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People v. Rivera






Appeal from the Circuit Court of Cook County; the Hon. James M. Bailey, Judge, presiding.


Rehearing denied July 15, 1986.

Pedro Muniz and Edwardo Rivera, defendants-appellants herein, were charged by indictment with the offenses of murder and armed violence. These charges arose from the April 23, 1983, shooting death of William Concepcion at his residence in Chicago. The trial court granted a defense motion to sever the prosecutions, resulting in simultaneous trials before two juries. Both defendants were ultimately convicted of murder, and received 30-year prison terms. These consolidated appeals followed.

The defendants have raised an aggregate of eight issues on appeal. Those common to both defendants are as follows: First, both men assert that they were prejudiced by the introduction of evidence revealing their gang associations. Second, each defendant claims that he was deprived of due process of law when the State was permitted to insinuate certain facts in the cross-examination of a key, exonerating defense witness without evidence to substantiate those claims. The defendants also assert that even assuming the State could substantiate those insinuations, the entire line of inquiry was too remote and speculative to establish bias on the part of that witness. Next, both men claim that the State's closing argument deprived them of a fair trial in a number of particulars. Finally, both defendants challenge the propriety of the 30-year sentences imposed upon them.

In addition to these common issues, Muniz asserts that his arrest was unsupported by probable cause, and that the trial court erred in failing to quash his arrest and suppress the resulting statements elicited from him. Rivera, meanwhile, asserts that error occurred when the trial court permitted the introduction of hearsay testimony which allegedly corroborated his confession. Rivera also claims that his right to confront and cross-examine witnesses was compromised when the State elicited the fact that Muniz had implicated him in the crime, when Muniz never was subject to examination.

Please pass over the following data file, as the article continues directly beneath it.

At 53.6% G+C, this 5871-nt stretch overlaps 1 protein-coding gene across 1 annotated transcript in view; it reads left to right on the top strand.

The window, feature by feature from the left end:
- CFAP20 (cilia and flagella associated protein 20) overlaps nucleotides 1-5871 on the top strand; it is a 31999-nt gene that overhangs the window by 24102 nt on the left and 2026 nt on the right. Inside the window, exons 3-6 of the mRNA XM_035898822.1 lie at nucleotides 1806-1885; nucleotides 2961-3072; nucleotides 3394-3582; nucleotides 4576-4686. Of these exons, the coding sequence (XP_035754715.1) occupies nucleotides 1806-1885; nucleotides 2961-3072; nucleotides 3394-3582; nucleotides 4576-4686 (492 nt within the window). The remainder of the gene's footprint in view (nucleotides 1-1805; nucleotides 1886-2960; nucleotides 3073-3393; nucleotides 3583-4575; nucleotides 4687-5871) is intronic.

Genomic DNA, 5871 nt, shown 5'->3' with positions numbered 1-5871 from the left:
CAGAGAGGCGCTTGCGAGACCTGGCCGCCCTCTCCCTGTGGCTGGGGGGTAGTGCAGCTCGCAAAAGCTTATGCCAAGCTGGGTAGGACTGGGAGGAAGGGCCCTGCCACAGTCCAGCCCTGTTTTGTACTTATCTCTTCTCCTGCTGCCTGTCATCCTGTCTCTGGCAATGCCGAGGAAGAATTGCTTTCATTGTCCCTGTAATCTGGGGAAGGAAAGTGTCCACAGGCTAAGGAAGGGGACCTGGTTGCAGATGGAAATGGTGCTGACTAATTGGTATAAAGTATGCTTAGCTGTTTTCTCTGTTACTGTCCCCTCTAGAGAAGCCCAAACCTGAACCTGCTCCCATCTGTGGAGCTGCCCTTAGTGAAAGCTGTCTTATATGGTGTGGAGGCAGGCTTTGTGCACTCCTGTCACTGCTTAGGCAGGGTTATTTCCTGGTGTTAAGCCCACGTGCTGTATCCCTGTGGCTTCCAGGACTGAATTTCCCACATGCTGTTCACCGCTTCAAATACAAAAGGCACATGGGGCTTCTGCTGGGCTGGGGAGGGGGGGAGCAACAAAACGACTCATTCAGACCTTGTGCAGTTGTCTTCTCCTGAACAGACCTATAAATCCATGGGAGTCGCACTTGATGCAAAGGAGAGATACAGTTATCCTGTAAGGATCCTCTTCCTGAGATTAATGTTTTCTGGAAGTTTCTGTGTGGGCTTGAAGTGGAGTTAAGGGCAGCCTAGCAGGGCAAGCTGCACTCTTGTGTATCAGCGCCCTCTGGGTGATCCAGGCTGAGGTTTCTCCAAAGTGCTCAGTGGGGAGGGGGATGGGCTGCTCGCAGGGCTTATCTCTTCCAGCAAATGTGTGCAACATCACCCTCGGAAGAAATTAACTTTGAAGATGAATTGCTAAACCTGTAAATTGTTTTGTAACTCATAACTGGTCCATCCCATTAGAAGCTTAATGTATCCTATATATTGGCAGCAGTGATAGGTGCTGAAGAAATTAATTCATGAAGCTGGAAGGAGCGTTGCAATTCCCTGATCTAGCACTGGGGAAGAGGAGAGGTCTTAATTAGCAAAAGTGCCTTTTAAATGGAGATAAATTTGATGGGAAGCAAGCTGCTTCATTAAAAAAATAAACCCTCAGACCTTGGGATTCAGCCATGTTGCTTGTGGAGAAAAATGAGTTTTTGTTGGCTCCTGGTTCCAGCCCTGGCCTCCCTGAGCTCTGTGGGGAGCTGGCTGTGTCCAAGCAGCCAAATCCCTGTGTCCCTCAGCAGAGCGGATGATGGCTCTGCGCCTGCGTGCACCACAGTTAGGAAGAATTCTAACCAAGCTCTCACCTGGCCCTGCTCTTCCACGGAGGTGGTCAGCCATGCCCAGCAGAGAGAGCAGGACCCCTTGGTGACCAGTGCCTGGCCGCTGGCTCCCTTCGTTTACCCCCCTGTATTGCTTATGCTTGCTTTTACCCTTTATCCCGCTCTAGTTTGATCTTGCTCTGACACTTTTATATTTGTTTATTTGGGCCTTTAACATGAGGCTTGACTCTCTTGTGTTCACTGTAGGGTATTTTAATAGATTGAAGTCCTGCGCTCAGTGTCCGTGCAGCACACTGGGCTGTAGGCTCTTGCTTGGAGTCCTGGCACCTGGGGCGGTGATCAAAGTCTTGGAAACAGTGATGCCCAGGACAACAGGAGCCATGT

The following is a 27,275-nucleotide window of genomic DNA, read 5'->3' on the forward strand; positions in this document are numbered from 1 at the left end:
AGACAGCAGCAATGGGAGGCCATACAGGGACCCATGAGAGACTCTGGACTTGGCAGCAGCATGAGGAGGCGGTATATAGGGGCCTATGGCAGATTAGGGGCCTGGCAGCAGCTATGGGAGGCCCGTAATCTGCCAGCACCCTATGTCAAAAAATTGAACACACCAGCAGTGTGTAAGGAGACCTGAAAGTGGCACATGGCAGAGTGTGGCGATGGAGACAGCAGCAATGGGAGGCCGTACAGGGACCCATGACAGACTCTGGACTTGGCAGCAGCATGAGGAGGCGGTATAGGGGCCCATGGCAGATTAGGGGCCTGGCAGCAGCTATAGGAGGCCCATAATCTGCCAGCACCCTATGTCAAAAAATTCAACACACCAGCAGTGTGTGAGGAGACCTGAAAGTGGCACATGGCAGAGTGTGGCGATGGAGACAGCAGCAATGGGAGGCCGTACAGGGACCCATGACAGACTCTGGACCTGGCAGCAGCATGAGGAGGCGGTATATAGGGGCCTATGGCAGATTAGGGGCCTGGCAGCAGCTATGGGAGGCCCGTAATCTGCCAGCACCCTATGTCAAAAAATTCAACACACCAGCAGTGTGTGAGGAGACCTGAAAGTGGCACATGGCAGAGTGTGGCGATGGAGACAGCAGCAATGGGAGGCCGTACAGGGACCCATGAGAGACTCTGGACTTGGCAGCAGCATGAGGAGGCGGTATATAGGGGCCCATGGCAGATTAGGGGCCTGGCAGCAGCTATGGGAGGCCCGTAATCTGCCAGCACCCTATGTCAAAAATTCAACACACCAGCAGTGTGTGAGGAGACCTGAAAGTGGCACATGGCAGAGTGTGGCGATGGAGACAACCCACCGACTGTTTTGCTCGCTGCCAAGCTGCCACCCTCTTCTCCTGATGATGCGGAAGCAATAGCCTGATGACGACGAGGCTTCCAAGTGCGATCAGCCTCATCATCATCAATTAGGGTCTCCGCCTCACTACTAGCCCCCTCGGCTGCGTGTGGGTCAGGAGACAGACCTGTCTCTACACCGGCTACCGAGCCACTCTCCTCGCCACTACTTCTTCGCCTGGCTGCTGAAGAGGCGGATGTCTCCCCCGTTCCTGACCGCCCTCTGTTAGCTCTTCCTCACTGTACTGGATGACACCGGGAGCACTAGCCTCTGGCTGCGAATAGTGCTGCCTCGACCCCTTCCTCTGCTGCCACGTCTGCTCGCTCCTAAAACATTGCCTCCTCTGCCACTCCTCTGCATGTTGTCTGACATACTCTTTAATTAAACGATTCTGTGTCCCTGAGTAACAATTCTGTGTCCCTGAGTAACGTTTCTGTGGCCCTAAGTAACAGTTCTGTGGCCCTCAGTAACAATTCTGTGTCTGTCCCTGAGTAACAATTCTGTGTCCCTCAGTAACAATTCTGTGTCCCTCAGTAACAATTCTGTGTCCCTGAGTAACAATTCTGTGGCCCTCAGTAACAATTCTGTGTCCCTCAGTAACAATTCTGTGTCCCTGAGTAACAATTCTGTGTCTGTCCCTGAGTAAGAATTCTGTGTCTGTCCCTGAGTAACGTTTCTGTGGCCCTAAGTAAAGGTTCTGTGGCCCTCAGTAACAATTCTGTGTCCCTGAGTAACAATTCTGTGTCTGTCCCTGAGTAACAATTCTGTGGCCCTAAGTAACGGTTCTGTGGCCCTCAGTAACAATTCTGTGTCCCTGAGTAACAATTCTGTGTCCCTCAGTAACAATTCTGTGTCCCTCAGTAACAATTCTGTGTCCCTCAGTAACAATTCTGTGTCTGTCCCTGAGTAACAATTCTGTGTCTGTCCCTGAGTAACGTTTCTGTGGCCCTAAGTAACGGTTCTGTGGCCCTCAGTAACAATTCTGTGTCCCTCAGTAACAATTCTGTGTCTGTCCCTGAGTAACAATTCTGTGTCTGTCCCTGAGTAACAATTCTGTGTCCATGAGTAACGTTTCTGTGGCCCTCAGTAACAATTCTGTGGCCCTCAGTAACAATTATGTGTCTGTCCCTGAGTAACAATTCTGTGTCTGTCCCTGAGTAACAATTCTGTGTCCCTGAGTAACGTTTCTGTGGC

Prior to trial, both defendants filed motions in limine to exclude any mention of their purported gang affiliations. The trial court denied those requests. Defendant Muniz, as noted, also moved the court to quash his arrest and suppress his statements. A hearing on that motion was held on July 6, 1984, after which the trial court denied Muniz' request. Evidence relevant to that ruling is incorporated with the trial testimony discussed below. The trial commenced on July 9, 1984.

Evette Reyes testified that she lived at 3225 West Pierce with William Concepcion, the victim. At approximately 6:30 p.m. on April 23, 1983, while at the apartment with Concepcion, Reyes heard a knock at the door. She went into the bedroom with her child, and Concepcion answered the door. While in the bedroom, Reyes heard four gunshots; she ran to the door and found Concepcion slumped against the wall beside the door. Concepcion told Reyes that he had been shot by "two kids," aged about 15 to 17 years of age. Reyes first called her mother-in-law, and then called an ambulance. Her mother-in-law arrived before the ambulance; five minutes later, Emilio Detres arrived at the apartment.

William Concepcion died on April 24, 1983, from two gunshot wounds. The evidence indicated that the shots were fired at close range, and that they were not fired through the door itself. No fingerprints were found at the scene.

Emilio Detres was then called and testified before both juries, over Rivera's hearsay objections. Detres stated that on April 23, 1983, he was at a corner store making a phone call when he saw defendant Muniz. Muniz appeared "a little nervous" to Detres. Muniz was wearing an off-white "middy" or knee-length type sweater. Muniz then asked Detres if he knew that Mirabel Concepcion's brother had been shot. Detres said he did not know, and asked if it was Abraham Concepcion who had been shot. Muniz said no, that it was Billy (William Concepcion), and stated that he had been shot four times. Shortly thereafter, Detres left the store and went to the victim's house. The police and an ambulance were already there when Detres arrived.

At the house, Detres asked his aunt what had happened to Concepcion; his aunt asked how he found out so quickly. He told her about the conversation, then left the apartment. The next day, when he returned to the apartment after Concepcion's death, Detres was questioned by several police detectives investigating the offense. He related the same story, and later at the police station was shown a number of mug shots, including one of Muniz. Detres knew Muniz before the incident. He identified Muniz from the photo as the man he spoke to at the store.